At one point in Soorma, Taapsee Pannu's character tells Diljit Dosanjh's Sandeep Singh, "Life mein goal hoga na, toh yahan bhi ho jayegaa". If you had to ask me then this line perfectly sums up the spirit of the film. With biopics back in vogue, Shaad Ali derives inspiration for his outing from the life story of hockey champion Sandeep Singh who made headlines for his miraculous comeback in the sport after facing a near-death experience. However beneath the inspiring story of sheer determination and triumph also lies a tender love story.
Soorma opens in Shahabad in the year 1994 where a young Sandeep Singh dreams to be a part of the Indian hockey team. However, his interest soon weans off when his unreasonably strict coach rebukes him. Years pass by and the carefree lad picks up the hockey stick once again when he gets smitten with another player Harpreet (Taapsee Pannu). She reignites his passion for the game and he soon earns the moniker of 'Flicker Singh' for his drag-flicks.
However, things take an awry turn when Sandeep becomes paralysed waist-down after being hit by an accidental gunshot in the Shatabdi Express train while on his way to join the national team due to leave for the World Cup in Germany. Harpreet is forced to make a hard choice. The rest of the plot revolves around how Sandeep bounces back with grit and determination and proves that he's a 'Soorma' in life as well.
The first half of Soorma is built up of moments of the making of the hero. There's a generous splash of light moments throughout which makes for an engaging narrative with some frothy romance between the lead pair.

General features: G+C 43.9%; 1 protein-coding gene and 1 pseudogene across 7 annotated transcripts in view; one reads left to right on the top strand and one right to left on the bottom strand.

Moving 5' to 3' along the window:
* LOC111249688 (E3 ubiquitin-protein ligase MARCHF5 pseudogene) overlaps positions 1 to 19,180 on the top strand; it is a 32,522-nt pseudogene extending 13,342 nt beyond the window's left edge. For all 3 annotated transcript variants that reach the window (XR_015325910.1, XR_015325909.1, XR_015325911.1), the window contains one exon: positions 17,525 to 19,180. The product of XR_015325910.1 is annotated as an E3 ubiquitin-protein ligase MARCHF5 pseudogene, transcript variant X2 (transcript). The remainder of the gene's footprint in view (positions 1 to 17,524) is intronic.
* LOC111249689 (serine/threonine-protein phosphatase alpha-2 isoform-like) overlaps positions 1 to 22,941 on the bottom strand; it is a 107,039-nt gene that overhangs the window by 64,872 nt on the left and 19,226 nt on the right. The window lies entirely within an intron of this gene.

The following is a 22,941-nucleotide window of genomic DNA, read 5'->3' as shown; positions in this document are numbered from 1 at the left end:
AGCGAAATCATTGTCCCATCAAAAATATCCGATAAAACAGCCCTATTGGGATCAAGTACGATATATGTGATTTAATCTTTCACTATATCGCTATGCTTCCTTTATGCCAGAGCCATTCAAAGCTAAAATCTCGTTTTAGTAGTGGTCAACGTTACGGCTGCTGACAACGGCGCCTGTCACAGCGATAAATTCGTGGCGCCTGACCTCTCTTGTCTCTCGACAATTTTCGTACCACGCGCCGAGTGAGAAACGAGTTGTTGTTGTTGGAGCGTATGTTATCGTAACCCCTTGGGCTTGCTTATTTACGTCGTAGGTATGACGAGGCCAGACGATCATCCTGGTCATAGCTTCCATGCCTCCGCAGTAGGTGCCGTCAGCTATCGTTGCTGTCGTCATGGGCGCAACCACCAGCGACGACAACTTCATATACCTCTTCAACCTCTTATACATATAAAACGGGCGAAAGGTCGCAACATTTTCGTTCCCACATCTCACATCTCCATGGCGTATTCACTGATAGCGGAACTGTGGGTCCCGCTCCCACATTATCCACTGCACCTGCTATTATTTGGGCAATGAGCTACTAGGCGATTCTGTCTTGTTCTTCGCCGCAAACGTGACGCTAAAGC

However post interval, the tone of the film turns intense and that's where dullness sets in. Too much of melodrama makes the emotions go haywire and you fall short of feeling for the characters leaving you unsatiated when the climax finally sets in. Shaad Ali's writing too wobbles at places leaving room for inconsistencies.
Speaking about performances, Diljit Dosanjh is the heart of Soorma and owns almost every frame in the film. His understanding of the depth of his character is astonishing which clearly shows on the celluloid. He exudes a child-like innocence, at the same time, he can even deliciously relish an intense scene. Some more of this man, please!
Taapsee Pannu impresses yet again but, a little more fleshing of her role would have added more to the charm. Angad Bedi is top-notch in what's expected of him. Satish Kaushik leaves a mark whereas, Vijay Raaz makes sure you never have a dull moment whenever he's on-screen.
On the flip side, Shaad Ali's direction and writing lack the cinematic drama which is needed for a solid subject like this. While Soorma scores high on extensive research and impressive performances, it falters when it comes to keeping you on the edge of your seats. Those looking out for goosebumps-inducing moments, be prepared to get disappointed.
Chiratan Das's cinematography works fine. But, Farooq Hundekar's editing scissors should have been a tad sharper. Barring the Soorma anthem, none of the songs has a recall value. A disappointing musical fare by Shankar Ehsaan Loy.
In a nutshell, Soorma has its heart at the right place but its beats are heard faintly. Diljit Dosanjh hits a goal with his brilliant acting masterstroke but ends up losing the match. Blame it on Shaad Ali's flaccid direction which strikes yet again! Sandeep Singh's story of the triumph of human spirit needed a better storyteller. I am going with 2.5 stars.